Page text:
Thank you. I guess I am just puzzled that there are so many fig trees in our area. I don't know if the water table in the surrounding area is lower, or if the local figs are just tolerating our growing conditions. Would fig roots be contained only in the soil that was most hospitable to them?

                                  Some varieties seem to take the wet soil better than others. Learned that lesson this past summer after 21+ days of at least half an inch of rain a day, some days 3+ inches fell. It rotted and killed two established trees one of which was a VERY painful loss and it damaged a couple others that survived and took off again once the rains stopped. I am on sand, think hourglass and you will picture my soil. So my take away is while variety A may take all that water and love it variety B may croak. That may be why you see some fig trees in ground that do fine with it as they are just more tolerant.
                                  Cutting sales have ended for the season. Plant sales will start March 1 at 8 eastern time. If it is still too cold in your area I can hold your plants till a date of your choosing.

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                                  • #18
                                    Thanks. Do you happen to know which varieties are more rain tolerant?

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                                    • #19
                                      regarding the idea of rototilling - don't do it when the soil is very wet, at least if you have any clay at all in the soil. A lot of compaction, not what you want. Wait till it dries out some.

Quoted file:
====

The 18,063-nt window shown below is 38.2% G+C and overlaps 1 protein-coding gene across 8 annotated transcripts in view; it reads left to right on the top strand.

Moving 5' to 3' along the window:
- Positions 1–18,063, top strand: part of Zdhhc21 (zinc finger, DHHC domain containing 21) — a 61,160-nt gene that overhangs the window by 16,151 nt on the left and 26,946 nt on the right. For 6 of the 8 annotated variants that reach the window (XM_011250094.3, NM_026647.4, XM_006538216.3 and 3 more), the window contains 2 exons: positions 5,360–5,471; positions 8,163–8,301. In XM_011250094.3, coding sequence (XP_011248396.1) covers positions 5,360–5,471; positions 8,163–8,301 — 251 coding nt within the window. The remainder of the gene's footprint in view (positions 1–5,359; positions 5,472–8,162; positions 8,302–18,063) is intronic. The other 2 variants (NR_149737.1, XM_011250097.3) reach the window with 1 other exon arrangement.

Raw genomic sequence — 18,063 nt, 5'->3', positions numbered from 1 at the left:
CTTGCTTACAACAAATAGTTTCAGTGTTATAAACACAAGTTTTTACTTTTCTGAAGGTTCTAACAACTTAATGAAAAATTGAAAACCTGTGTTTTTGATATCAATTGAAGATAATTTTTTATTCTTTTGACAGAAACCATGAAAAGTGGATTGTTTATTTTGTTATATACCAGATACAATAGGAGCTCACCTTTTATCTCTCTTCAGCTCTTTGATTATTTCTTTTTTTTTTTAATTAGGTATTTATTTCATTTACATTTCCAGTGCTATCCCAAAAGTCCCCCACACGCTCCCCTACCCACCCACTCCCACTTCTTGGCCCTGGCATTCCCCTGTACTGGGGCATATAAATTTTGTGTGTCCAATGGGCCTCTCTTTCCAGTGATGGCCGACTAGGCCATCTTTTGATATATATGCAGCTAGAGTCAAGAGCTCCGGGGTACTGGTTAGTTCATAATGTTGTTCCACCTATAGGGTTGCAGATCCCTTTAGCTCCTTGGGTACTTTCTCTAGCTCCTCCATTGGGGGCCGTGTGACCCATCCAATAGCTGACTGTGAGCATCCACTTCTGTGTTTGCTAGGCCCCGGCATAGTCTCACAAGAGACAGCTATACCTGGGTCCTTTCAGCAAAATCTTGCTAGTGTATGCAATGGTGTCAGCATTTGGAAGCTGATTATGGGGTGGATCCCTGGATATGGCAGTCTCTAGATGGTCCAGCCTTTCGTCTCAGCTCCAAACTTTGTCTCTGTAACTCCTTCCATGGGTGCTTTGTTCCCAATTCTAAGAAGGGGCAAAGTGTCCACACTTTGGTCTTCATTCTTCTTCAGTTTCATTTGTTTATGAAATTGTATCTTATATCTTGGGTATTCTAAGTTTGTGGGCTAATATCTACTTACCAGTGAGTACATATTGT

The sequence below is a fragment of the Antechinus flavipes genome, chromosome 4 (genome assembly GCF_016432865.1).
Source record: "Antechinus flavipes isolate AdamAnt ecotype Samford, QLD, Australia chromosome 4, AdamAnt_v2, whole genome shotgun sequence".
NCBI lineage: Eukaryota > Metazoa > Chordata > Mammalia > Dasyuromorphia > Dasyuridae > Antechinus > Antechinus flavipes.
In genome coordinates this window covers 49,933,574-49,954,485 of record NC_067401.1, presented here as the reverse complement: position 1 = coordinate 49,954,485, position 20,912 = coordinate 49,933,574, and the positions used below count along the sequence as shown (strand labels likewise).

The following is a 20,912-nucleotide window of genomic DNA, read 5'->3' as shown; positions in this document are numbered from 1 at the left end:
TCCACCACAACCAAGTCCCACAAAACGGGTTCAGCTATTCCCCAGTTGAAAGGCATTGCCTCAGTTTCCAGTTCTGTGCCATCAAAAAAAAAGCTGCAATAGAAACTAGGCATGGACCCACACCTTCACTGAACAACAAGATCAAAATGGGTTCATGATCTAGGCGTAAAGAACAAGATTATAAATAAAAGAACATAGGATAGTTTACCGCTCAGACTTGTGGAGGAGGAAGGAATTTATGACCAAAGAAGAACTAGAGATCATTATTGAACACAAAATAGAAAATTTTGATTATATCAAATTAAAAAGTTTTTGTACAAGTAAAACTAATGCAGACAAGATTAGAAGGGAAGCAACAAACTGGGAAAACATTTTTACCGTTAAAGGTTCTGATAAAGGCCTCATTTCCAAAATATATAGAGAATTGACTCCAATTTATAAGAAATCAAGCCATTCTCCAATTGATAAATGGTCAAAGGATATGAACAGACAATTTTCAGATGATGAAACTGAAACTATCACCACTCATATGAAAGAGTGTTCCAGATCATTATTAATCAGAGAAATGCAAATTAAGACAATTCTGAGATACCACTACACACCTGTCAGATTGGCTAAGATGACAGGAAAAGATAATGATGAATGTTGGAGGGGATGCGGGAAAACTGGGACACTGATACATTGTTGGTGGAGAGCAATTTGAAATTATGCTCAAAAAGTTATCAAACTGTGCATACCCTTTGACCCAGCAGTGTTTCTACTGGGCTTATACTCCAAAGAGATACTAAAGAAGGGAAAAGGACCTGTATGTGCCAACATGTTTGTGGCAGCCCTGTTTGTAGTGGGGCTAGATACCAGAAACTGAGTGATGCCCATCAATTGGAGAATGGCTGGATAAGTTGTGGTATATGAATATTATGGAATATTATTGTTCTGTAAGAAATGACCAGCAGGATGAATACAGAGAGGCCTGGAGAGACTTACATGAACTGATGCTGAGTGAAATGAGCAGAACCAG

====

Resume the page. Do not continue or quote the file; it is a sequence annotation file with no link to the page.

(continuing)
Ed
                                      SW PA zone 6a

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                                      • #20
                                        Originally posted by figgrower View Post
                                        Thanks. Do you happen to know which varieties are more rain tolerant?

                                        Nope but can tell you are couple that are not
                                        Cutting sales have ended for the season. Plant sales will start March 1 at 8 eastern time. If it is still too cold in your area I can hold your plants till a date of your choosing.

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                                        • #21
                                          Originally posted by eboone View Post
                                          regarding the idea of rototilling - don't do it when the soil is very wet, at least if you have any clay at all in the soil. A lot of compaction, not what you want. Wait till it dries out some.
                                          Yeah, definitely will not rototill if the soil is too wet.

                                          BTW - the site is on a hillside, so I imagine that the water will flow downhill and not leave the figs soaking in it.

                                          I'd say Brown Turkey can be rain tolerant. I've got one in my Aquaponics setup, and despite having free access to water, the figs never split.
                                          Fig & Blackberry Farmer in Sunol, CA.

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                                          • #22
                                            That brings up my next question: will a tree with non-splitting figs necessarily be resistant to root rot?